Hoover Dam – a look at its infrastructure and the importance of key Lake Mead levels

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The major reservoirs in the Colorado River Basin continue to be at historically low levels, even after one good snowpack year. The Bureau of Reclamation has taken several actions to mitigate the impact of drought and aridification on the Colorado River system reservoirs. This includes the initiation of a National Environmental Policy Act (NEPA) process to modify the current operating guidelines for Glen Canyon Dam, which holds back Lake Powell, as well as for Hoover Dam which holds back Lake Mead.

Lake Mead is the largest reservoir in the Colorado River system, impounded by Hoover Dam and located on the Arizona-Nevada border. Lake Mead is operated in coordination with Lake Powell, which is directly upstream, created by Glen Canyon Dam, and the second largest reservoir in the Colorado River Basin. Unlike Lake Powell, the inflows into Lake Mead are largely known and regulated.

Lake Mead elevations are primarily determined by the water released from Lake Powell. Between 2007 and 2018, about 92% of total inflows into Lake Mead came from Lake Powell and 8% came from intervening flows between the Glen Canyon and Hoover dams. During that same period, the average releases from Lake Powell were approximately 8.9 million acre-feet (MAF) per year. However, as Lake Powell dips to lower elevations, releases may be reduced to protect Glen Canyon Dam infrastructure, as is being evaluated in the current SEIS process.

The water levels at Lake Mead are also critically important, as they determine operational decisions per the 2007 Interim Guidelines, the Lower Basin Drought Contingency Plan (DCP) and Minute 323. Thus, it’s important to understand the noteworthy elevations at Hoover Dam and what they mean.

First, Lake Mead’s normal “operating pool” is at elevation 1,219.6 feet, at which point there is 26.12 MAF in the lake.

Lake Mead continues to operate in normal conditions until the lake reaches 1,090 feet. This is the first level – Tier Zero – where DCP contributions are triggered. At Tier Zero, Arizona and Nevada make DCP contributions, along with Mexico under Minute 323.

Tier 1, which is the first shortage elevation in the 2007 Interim Guidelines, is triggered at an elevation of 1,075 feet.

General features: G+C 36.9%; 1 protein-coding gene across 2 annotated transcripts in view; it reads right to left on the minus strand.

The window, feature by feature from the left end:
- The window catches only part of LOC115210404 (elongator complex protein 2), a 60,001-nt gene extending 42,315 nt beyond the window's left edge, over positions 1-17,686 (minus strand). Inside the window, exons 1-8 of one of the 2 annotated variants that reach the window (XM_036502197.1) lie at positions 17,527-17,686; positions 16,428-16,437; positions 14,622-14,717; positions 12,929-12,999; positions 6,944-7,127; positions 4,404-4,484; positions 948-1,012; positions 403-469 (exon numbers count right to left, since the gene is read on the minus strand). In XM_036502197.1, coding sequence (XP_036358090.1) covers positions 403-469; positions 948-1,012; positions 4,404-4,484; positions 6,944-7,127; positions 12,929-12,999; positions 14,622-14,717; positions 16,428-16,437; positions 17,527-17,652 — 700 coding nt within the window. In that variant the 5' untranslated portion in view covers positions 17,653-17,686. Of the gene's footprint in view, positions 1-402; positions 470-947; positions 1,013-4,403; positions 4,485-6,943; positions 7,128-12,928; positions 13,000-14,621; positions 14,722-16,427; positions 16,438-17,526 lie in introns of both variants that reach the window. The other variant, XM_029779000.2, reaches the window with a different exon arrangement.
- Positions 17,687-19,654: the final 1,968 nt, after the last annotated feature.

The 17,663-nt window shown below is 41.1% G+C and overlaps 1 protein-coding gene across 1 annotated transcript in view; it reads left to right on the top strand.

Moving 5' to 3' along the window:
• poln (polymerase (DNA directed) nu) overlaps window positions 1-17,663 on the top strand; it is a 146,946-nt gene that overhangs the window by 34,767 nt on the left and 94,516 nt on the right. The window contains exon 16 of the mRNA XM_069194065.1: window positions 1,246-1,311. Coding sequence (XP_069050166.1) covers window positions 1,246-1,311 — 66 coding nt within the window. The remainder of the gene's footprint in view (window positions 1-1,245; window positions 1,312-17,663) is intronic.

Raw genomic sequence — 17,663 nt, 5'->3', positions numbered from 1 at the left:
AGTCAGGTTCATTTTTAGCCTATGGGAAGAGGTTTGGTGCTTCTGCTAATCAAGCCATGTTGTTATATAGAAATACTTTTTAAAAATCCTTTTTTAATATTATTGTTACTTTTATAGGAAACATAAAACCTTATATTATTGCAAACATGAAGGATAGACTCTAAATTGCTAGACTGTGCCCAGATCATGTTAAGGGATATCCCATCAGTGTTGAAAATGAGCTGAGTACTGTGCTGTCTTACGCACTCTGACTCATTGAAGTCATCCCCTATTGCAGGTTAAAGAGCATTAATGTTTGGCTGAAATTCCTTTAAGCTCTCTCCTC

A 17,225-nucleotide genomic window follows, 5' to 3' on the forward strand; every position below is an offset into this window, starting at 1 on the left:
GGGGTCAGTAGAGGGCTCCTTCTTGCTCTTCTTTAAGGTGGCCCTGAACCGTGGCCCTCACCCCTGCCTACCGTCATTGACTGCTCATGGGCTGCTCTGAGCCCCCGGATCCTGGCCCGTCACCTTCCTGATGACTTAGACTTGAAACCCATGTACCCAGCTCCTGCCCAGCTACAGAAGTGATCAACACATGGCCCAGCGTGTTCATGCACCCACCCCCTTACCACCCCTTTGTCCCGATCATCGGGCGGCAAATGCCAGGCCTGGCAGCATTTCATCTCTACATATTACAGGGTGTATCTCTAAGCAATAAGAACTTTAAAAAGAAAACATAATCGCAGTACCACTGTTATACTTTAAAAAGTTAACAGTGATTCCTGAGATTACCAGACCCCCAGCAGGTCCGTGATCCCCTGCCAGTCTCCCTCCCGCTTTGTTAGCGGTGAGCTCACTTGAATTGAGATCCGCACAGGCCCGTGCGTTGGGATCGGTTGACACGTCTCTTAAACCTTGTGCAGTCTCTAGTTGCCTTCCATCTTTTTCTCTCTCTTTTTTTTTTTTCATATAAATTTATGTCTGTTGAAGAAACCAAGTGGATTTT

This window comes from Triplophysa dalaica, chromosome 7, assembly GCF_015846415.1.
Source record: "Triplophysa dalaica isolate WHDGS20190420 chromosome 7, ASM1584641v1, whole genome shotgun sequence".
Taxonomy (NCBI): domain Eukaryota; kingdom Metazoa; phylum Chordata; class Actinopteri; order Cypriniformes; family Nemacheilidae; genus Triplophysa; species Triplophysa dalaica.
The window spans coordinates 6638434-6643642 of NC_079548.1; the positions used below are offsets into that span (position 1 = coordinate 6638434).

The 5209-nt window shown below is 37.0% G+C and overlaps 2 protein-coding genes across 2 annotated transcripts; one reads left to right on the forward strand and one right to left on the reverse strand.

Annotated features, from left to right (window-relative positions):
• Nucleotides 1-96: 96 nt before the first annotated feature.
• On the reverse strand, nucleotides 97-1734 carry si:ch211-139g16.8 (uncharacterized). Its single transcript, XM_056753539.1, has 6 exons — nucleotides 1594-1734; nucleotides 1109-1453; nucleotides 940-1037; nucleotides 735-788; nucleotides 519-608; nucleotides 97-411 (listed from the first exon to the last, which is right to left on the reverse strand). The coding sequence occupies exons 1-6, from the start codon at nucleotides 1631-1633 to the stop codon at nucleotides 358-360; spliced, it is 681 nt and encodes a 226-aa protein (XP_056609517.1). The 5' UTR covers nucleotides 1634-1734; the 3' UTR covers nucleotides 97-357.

Various other tiers were designated in the 2007 Interim Guidelines and DCP, with the deepest shortage being Tier 3 at 1,025 feet. When Lake Mead is at or below 1,025 feet, the total shortage volume between the Lower Basin States and Mexico is 1,375,000 acre-feet, with 720,000 acre-feet assigned to Arizona. Declining to elevation 1,025 also triggers a process for additional responsive actions to protect the system.

If Lake Mead were to hit 950 feet – power pool elevation – Hoover Dam would no longer be able to produce power. And if Lake Mead fell to 895 feet – dead pool – Hoover Dam would no longer be able to pass water downstream. Operating below power pool and near dead pool would result in increased risk to water delivery and would have adverse impacts on downstream resources and hydropower.

Lake Mead elevations are also dependent on the consumptive use needs in the lower Colorado River basin. Altogether, there is a supply/demand imbalance. To help alleviate this imbalance, many entities in the Lower Basin over the last decade have created system conservation or intentionally created surplus (ICS), which leaves water in Lake Mead.

More recently, the Department of Interior announced potential actions to reduce water consumption across the basin in light of critically low water supplies and dire hydrological projections. Some of these potential actions included assessing evaporation, seepage and losses, and determining appropriate beneficial use standards in the Lower Basin. These are actions that are being considered in parallel to modifying operations at the Glen Canyon Dam and Hoover Dam as contemplated in the SEIS.

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